Hesh Kestin, an author contracted with Dzanac Books for the publication of his novel, “Siege of Tel Aviv”, which is a work of fiction, told by a native of Tel Aviv/Israel, has been informed his work is being pulled one week after publication release, and the rights reverted to him. What happened here, you may ask. What happened was that Dzanc, a small literary nonprofit press, caved to an enormous amount of pressure on social media to disown the work and distance themselves from the author for what was perceived as Islamophobic material and the, quote, “use of ‘othering’ language”. Dzanc personnel are said, according to Publishers Weekly, to have re-read the book and decided they “no longer supported the work’s narrative or generalizations regarding Muslims and women. “It doesn’t read as satire in 2019; it reads as mean-spirited and cavalier toward the harm it may do.”

 

I call bullshit. As Kestin points out, his work isn’t intended to be categorized as fantasy, but rather, as general fiction. He also points out that the story is rooted, at least in part, on historical precedent. To quote him: “It is not inconceivable that Arab armies or forces would attack Israel; it’s already happened several times in the past century.” So we have fiction, rooted in historical precedent.

 

Harry Turtledove’s works are still out there, right? I mean, “Guns of the South” is still listed as an alternative history fiction novel, right? His publishers didn’t pulp his unsold copies, right? Because this is what Dzanc had informed Kestin they’re going to be doing with unsold or returned copies of his novel.

 

It’s easy to take a shot at Kestin nowadays in the hyper-sensitive social space we all inhabit, especially online. He can be branded an Islamophobe because of his portrayal of Muslim Arabs in his narrative, because that interpretation doesn’t require any actual dialogue with the storyteller himself. It’s the fuckery of Barthes’s ‘Death of the Author’ swung like a cudgel by people who object to his personal politics as they perceive it through inference.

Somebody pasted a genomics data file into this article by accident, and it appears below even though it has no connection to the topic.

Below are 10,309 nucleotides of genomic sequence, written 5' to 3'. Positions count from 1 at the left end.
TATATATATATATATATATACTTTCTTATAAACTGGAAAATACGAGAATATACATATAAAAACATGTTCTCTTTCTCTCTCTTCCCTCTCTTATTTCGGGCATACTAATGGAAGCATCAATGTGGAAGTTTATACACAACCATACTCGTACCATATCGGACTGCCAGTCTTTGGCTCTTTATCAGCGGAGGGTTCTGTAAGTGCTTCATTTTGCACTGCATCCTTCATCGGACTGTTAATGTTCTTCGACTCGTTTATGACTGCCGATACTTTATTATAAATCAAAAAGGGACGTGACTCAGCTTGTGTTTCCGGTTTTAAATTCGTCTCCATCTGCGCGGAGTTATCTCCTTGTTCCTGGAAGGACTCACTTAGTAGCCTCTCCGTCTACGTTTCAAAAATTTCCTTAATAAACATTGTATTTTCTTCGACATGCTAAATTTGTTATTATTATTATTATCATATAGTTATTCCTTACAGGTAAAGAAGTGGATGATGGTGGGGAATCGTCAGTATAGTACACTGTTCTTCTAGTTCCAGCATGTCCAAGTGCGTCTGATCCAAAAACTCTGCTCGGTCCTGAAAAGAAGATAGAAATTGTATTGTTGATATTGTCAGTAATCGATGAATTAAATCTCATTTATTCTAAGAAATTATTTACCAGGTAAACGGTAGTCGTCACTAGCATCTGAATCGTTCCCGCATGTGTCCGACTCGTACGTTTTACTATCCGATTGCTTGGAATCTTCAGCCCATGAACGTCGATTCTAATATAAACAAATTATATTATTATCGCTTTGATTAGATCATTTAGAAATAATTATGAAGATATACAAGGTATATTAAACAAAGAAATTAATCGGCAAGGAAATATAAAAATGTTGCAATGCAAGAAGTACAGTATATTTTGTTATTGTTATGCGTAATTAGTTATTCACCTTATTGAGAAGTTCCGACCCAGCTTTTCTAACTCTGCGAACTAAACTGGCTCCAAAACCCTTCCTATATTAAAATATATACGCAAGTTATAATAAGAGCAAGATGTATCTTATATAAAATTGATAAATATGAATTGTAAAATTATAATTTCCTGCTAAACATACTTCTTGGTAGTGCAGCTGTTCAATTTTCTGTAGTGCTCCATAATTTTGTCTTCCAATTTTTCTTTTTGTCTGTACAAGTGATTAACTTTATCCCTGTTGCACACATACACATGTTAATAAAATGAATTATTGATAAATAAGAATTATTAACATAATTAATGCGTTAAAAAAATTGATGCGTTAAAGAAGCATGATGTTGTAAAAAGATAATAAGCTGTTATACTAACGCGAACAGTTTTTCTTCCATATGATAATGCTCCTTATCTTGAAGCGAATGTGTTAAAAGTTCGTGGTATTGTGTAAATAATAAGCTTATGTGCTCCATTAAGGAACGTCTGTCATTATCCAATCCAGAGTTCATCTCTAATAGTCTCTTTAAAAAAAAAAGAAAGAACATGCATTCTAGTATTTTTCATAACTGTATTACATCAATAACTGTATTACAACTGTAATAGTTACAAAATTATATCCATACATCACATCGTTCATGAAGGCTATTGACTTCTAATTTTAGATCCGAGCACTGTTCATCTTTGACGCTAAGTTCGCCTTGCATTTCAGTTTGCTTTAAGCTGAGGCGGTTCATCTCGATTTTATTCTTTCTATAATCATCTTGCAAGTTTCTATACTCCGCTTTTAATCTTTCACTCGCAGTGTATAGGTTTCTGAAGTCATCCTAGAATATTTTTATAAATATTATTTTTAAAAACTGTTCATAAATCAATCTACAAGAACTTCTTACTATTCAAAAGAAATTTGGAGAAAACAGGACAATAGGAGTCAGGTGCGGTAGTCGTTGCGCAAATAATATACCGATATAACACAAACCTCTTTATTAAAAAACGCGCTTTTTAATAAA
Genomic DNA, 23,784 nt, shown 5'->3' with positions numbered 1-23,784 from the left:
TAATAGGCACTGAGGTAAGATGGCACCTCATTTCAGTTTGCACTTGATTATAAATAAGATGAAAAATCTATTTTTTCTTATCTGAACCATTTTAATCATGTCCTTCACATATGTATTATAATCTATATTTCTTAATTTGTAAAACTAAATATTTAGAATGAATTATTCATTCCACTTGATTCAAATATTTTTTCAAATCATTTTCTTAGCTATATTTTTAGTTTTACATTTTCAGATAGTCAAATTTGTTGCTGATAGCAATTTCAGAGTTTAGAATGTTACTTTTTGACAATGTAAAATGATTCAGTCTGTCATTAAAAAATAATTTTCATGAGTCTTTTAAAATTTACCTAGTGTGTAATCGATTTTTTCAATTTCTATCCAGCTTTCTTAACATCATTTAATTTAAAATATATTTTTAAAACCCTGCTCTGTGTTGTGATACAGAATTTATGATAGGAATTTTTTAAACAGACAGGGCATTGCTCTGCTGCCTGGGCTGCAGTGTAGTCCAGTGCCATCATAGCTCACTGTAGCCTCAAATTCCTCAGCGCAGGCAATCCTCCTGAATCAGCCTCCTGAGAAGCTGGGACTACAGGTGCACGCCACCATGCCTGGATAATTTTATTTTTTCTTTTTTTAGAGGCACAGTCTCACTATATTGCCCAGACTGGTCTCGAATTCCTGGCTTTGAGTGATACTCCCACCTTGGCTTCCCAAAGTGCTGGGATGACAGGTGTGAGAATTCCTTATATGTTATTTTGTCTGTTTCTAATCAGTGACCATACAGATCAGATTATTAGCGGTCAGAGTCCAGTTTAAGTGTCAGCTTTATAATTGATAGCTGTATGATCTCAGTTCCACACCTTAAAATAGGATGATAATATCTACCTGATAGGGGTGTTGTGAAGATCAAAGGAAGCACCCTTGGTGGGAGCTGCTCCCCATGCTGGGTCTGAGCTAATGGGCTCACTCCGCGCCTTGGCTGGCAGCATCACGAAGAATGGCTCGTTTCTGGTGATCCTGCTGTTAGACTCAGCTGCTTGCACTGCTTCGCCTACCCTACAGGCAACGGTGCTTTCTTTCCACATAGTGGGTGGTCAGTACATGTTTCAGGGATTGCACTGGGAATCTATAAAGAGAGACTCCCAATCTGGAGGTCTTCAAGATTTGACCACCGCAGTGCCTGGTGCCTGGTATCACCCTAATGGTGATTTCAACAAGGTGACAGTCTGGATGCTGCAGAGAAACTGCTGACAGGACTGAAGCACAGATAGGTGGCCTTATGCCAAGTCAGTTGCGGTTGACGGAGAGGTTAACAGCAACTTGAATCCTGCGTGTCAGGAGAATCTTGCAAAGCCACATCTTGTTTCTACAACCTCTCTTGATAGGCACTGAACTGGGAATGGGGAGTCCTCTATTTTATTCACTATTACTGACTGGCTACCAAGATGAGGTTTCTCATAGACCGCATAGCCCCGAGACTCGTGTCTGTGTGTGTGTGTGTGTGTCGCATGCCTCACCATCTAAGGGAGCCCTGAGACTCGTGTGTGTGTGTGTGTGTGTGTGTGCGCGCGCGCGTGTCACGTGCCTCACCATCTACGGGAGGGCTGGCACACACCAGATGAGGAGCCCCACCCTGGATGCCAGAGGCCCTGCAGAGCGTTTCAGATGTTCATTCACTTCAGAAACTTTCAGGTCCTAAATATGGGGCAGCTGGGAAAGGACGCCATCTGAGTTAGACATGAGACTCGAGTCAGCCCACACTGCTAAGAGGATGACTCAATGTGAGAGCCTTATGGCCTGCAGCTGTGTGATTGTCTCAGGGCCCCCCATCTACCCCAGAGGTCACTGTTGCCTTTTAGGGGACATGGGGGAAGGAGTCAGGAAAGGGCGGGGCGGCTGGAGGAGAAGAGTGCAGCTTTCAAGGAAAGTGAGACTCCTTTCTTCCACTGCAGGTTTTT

Such smug, self-righteous, sanctimonious nonsense is vile to me.

 

And then, over in Barcelona, we have a collective of folks scouring through a historical library and removing works where, according to parameters they set, elder works could be viewed by modern standards as being overly sexist or stereotyping, including myths and faerie tales. Are you fucking kidding me?  What happened to understanding the world or civilization a story came from? Or analyzing how an author’s or commonplace myth’s culture contributed to elements of a story’s construction? Is that now out the godsdamned window?

 

If we’re going to start banning and blacklisting books because they “promote harmful concepts”, why not we quit fucking around and really swing for the fences, eh? Let’s start with the Torah, the Bible, and the Quoran! Sure, why not?! Can you think of ANY book or set of stories that has EVER promoted or encouraged more death and destruction and cultural and personal harm than those? No?

 

Then quit trying to be the arbiters of what’s okay to be written, published, or said aloud for fuck’s sake. This is what happens when the art of narrative has no guardians; it gets assassinated.

Comments

comments